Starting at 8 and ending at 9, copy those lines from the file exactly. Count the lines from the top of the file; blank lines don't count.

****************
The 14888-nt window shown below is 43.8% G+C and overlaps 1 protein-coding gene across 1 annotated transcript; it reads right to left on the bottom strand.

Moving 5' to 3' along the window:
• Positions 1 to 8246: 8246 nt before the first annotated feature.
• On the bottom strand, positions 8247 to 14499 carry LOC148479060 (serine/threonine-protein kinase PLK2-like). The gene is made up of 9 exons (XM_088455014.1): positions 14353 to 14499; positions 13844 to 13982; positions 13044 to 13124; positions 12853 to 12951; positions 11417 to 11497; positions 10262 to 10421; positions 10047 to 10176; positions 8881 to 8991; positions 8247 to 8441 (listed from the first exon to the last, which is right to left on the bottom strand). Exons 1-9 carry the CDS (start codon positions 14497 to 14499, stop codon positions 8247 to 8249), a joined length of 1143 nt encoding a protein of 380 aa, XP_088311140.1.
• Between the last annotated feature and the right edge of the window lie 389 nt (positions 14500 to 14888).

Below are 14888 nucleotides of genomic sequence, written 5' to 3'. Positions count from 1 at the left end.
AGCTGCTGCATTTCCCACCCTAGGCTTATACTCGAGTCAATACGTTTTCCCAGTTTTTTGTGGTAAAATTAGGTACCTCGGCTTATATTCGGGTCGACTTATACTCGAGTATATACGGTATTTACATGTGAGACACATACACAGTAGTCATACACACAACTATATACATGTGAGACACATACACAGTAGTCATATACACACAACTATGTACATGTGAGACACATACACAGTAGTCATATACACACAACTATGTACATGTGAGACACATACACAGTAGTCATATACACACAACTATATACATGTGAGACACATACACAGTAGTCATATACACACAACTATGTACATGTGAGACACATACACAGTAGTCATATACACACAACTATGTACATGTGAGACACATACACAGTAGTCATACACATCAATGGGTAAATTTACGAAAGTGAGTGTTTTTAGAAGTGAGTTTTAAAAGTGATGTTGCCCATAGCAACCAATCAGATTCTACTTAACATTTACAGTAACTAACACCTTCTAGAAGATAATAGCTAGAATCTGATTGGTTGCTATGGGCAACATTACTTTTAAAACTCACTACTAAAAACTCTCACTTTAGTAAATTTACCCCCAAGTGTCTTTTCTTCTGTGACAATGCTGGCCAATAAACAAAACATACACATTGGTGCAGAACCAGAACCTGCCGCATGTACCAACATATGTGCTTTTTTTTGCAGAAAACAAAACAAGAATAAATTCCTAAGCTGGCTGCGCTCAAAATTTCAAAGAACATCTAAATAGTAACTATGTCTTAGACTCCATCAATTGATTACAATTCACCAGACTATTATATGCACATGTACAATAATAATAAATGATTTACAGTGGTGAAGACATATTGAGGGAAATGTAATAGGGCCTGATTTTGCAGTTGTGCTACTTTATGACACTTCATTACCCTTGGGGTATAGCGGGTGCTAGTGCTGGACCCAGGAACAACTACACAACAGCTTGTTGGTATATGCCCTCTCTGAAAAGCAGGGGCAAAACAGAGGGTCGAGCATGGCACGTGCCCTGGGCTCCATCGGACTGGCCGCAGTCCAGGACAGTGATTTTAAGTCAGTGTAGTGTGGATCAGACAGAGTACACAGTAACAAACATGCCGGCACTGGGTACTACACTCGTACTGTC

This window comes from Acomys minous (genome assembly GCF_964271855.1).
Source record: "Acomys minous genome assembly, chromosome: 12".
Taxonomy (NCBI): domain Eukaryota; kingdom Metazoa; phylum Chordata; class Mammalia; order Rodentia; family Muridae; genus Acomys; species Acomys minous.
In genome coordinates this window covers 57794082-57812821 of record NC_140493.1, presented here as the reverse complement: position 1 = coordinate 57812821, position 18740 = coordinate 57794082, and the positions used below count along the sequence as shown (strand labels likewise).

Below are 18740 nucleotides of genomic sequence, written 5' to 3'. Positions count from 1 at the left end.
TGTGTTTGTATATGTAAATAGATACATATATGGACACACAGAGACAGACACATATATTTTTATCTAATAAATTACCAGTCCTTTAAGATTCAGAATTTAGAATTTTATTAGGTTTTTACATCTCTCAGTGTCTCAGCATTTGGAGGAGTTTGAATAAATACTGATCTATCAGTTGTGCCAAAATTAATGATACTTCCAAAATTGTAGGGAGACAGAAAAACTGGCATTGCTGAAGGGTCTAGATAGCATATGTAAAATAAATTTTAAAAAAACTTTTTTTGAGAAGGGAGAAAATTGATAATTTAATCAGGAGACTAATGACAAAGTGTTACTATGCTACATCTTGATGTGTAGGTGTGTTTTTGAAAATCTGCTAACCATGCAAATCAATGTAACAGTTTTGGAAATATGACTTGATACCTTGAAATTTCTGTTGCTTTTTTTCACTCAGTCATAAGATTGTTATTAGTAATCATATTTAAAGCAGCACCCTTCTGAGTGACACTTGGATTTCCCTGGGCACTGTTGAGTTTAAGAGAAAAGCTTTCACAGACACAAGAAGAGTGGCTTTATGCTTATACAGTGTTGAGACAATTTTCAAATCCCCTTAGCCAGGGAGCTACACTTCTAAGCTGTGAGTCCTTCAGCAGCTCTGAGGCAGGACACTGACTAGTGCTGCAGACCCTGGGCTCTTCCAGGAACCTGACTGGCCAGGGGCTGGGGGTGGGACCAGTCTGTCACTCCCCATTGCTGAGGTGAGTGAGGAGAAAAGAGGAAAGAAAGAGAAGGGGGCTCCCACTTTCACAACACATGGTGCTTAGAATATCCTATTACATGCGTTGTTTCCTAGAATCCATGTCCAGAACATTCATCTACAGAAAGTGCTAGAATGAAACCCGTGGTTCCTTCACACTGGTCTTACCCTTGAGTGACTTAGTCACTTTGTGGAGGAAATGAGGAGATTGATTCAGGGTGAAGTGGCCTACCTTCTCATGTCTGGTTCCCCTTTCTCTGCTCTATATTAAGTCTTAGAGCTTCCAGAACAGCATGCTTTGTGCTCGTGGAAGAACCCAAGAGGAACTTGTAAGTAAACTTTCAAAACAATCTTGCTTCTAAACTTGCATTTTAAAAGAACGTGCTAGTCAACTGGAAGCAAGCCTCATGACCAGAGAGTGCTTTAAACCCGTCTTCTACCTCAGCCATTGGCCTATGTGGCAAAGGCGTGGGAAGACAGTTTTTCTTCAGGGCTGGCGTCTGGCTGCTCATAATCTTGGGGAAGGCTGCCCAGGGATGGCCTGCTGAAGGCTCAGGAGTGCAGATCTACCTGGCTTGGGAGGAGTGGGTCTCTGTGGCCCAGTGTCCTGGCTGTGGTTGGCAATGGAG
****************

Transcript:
This window comes from Acomys minous (genome assembly GCF_964271855.1).
Source record: "Acomys minous genome assembly, chromosome: 12".